So to conclude this blog, the only good red thing IS INDEED a dollar, because women aren’t things… We’re human beings.

“Woman make me a sandwich!”, said the man. GENDER STEREOTYPES IN SOCIETY

Men- breadwinner Women- homemaker
Men- breadwinner
Women- homemaker

Gender stereotypes have existed for as long as we all can remember. There has always been constant and fixed characteristics expected of men and women.

Oh mighty men, the strong and powerful, who are expected to be the breadwinners: dominant, independent and full of reason. While the ever so sensitive and fragile women who are natural caregivers and homemakers: submissive, dependent and emotional. These are just a few of the many characteristics expected from each gender role.

Stemming from medieval days, women were seen as objects “trophy wives” if we may call them. They were ornamental objects. Men made the decisions, they had the careers, they got the adventures. While women sat at home cooking, cleaning and taking care of the children; until her husband came home of course, so she could serve him. Women were not seen to be able to perform tasks that required much physical labor. The ads in the 1950s-1970s frequently portrayed women as helpless, weak and incompetent. This Del Monte Ketchup up from in 1953 shows the woman looking almost surprised in knowing she can open this “woman safe” ketchup bottle, as they coined the term. Talk about making a mockery of women, the feminists of today would throw a never ending fit about this ad.

Del Monte Ketchup’s 1953′s ad campaign
Del Monte Ketchup’s 1953′s ad campaign

Today in our society, women’s strive to gain equality has landed us being able to have careers in teaching, medicine and even law; which were all predominated by men. However, it is stereotyped that a woman is manly if she opts to become a mechanic or a carpenter and men are stereotyped as being effeminate when they choose to be a makeup artist, hair stylist or even design women’s clothing.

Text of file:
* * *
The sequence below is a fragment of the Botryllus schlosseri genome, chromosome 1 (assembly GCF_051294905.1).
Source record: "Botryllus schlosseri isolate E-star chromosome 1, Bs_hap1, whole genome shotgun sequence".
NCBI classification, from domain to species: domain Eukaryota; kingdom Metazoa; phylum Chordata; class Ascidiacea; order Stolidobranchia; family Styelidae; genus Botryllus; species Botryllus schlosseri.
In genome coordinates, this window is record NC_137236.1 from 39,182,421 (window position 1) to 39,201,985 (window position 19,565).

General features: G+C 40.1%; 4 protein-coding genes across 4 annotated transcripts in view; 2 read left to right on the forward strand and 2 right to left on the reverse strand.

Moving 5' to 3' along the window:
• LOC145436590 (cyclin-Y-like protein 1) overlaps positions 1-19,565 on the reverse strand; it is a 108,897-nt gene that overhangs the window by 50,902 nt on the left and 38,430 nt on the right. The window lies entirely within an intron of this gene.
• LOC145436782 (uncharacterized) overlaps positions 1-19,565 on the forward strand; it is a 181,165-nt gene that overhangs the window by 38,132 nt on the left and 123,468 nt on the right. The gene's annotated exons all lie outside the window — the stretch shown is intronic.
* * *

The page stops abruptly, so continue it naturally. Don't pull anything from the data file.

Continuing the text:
Although, times are changing and women are “taking over” we can still see that patriarchal backbone in the society still coming through. Indira Ghani, the first and only female Prime Minister of India was assassinated by two of her own body guards. What was the reason? Her gender of course, she was assassinated mainly because of the fact that she was a woman (O’ Connor, 2010). Margaret Thatcher once said, “In politics, If you want anything said, ask a man. If you want anything done, ask a woman.”  women are seen as being unable to lead. Leading is stereotypically a man’s job.

I recently heard a story on the news about a man who had this unquenchable dream to become a pilot but did not have the financial resources. He was willing to do just about anything to achieve this dream of his, His wife being the “tradition woman” was a housewife. Being the loving, caring woman she is by nature, suggested that her husband sell their house in order for him to go away to aviation school to make this dream of his a reality. He did indeed sell the house and become a pilot after a couple years, all because of his wife’s sacrifice and submission to her husbands dream. He was praised for becoming a Plot and eventually opening his own school in Trinidad. But what about her? The news didn’t even make mention of what happened to his wife. Where did she stay all those years while he was at school? What did she do? Who did she have at her side with their children? What about her dreams?

Stereotypically, women didn’t have dreams and if they did they belonged in their heads -_-  how unfair! The husband’s dreams however, are to become the wife’s dreams essentially. Of course that was traditional ways of thinking. Today through compromise and understanding both partners can have successful careers and make it in the professional world. Roles are even being switched up where men are the “stay-at-home-fathers” and the mothers are the breadwinners. As Judith Butler said in her article that gender is not biological but it is performed.

7318313630_e0440959f4_z

References:

Butler, Judith. (1990) Gender Trouble: Feminism and the Subversion of Identity, 128-130.

O’ Connor, K. P. (2010). Gender and Woman’s Leadership: A Reference Handbook, 384-385.

Margaret Thatcher Quotes. http://www.goodreads.com/quotes/tag/gender-stereotypes